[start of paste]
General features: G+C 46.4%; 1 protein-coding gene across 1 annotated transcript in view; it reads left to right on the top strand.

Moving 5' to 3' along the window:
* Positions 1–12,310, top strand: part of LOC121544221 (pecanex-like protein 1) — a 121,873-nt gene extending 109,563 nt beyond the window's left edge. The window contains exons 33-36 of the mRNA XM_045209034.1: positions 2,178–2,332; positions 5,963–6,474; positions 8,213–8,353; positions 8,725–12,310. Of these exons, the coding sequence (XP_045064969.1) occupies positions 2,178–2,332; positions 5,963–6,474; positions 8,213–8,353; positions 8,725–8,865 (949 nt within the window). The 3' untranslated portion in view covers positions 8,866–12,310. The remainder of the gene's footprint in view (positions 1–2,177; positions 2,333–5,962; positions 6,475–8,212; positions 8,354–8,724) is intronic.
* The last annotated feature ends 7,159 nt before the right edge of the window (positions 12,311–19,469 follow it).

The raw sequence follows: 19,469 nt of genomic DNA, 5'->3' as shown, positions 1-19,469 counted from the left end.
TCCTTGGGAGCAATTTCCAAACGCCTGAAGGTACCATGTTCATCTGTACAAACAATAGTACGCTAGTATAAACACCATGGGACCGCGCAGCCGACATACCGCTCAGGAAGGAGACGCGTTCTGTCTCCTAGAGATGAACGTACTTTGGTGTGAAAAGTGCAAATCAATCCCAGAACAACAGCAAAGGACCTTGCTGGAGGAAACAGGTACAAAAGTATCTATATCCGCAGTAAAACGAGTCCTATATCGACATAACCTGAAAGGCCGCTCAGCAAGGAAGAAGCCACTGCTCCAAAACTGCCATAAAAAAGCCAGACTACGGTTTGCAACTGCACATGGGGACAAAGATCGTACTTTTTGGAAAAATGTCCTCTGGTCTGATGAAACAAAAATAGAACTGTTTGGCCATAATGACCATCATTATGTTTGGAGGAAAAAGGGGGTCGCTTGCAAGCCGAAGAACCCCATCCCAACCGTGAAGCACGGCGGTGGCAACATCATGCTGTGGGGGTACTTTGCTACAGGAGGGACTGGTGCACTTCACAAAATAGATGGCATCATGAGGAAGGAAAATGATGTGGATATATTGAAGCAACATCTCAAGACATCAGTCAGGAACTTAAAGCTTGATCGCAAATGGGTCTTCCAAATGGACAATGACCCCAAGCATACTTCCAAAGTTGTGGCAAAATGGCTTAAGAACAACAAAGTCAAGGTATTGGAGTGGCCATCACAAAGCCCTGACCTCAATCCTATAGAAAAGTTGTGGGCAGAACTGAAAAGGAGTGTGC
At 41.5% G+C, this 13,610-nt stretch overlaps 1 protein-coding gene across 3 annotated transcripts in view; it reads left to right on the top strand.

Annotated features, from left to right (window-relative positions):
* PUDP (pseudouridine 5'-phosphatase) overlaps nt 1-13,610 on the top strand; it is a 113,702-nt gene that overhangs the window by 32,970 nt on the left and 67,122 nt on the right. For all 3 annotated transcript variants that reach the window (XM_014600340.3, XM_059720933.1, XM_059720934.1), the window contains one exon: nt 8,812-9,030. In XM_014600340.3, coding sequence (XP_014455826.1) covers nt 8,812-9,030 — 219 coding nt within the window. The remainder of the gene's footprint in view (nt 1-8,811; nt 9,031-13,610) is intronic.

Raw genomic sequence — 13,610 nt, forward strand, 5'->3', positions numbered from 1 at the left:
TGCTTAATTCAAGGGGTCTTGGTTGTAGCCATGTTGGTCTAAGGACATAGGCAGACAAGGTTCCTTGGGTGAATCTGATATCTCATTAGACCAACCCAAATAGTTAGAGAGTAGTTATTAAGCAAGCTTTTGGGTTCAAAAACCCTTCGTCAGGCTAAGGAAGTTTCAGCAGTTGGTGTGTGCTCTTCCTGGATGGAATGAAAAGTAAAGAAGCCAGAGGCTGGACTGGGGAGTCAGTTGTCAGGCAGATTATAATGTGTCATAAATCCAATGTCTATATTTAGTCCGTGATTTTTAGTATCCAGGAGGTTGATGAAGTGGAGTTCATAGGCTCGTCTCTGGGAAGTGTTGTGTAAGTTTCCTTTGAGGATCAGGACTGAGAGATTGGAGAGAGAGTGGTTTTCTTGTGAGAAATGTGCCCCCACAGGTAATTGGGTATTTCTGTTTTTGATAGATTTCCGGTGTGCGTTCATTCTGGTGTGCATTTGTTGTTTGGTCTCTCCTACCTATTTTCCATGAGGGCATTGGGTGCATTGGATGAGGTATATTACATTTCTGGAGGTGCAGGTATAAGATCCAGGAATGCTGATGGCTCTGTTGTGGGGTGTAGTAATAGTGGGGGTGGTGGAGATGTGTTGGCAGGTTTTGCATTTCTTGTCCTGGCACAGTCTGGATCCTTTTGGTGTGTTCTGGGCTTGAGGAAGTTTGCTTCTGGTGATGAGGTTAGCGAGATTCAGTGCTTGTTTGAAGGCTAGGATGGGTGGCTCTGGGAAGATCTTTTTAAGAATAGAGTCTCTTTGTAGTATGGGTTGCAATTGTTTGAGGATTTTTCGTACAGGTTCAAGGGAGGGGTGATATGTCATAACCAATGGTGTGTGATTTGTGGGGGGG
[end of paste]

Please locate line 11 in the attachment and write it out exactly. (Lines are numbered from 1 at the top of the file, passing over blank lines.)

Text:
TGCTTAATTCAAGGGGTCTTGGTTGTAGCCATGTTGGTCTAAGGACATAGGCAGACAAGGTTCCTTGGGTGAATCTGATATCTCATTAGACCAACCCAAATAGTTAGAGAGTAGTTATTAAGCAAGCTTTTGGGTTCAAAAACCCTTCGTCAGGCTAAGGAAGTTTCAGCAGTTGGTGTGTGCTCTTCCTGGATGGAATGAAAAGTAAAGAAGCCAGAGGCTGGACTGGGGAGTCAGTTGTCAGGCAGATTATAATGTGTCATAAATCCAATGTCTATATTTAGTCCGTGATTTTTAGTATCCAGGAGGTTGATGAAGTGGAGTTCATAGGCTCGTCTCTGGGAAGTGTTGTGTAAGTTTCCTTTGAGGATCAGGACTGAGAGATTGGAGAGAGAGTGGTTTTCTTGTGAGAAATGTGCCCCCACAGGTAATTGGGTATTTCTGTTTTTGATAGATTTCCGGTGTGCGTTCATTCTGGTGTGCATTTGTTGTTTGGTCTCTCCTACCTATTTTCCATGAGGGCATTGGGTGCATTGGATGAGGTATATTACATTTCTGGAGGTGCAGGTATAAGATCCAGGAATGCTGATGGCTCTGTTGTGGGGTGTAGTAATAGTGGGGGTGGTGGAGATGTGTTGGCAGGTTTTGCATTTCTTGTCCTGGCACAGTCTGGATCCTTTTGGTGTGTTCTGGGCTTGAGGAAGTTTGCTTCTGGTGATGAGGTTAGCGAGATTCAGTGCTTGTTTGAAGGCTAGGATGGGTGGCTCTGGGAAGATCTTTTTAAGAATAGAGTCTCTTTGTAGTATGGGTTGCAATTGTTTGAGGATTTTTCGTACAGGTTCAAGGGAGGGGTGATATGTCATAACCAATGGTGTGTGATTTGTGGGGGGG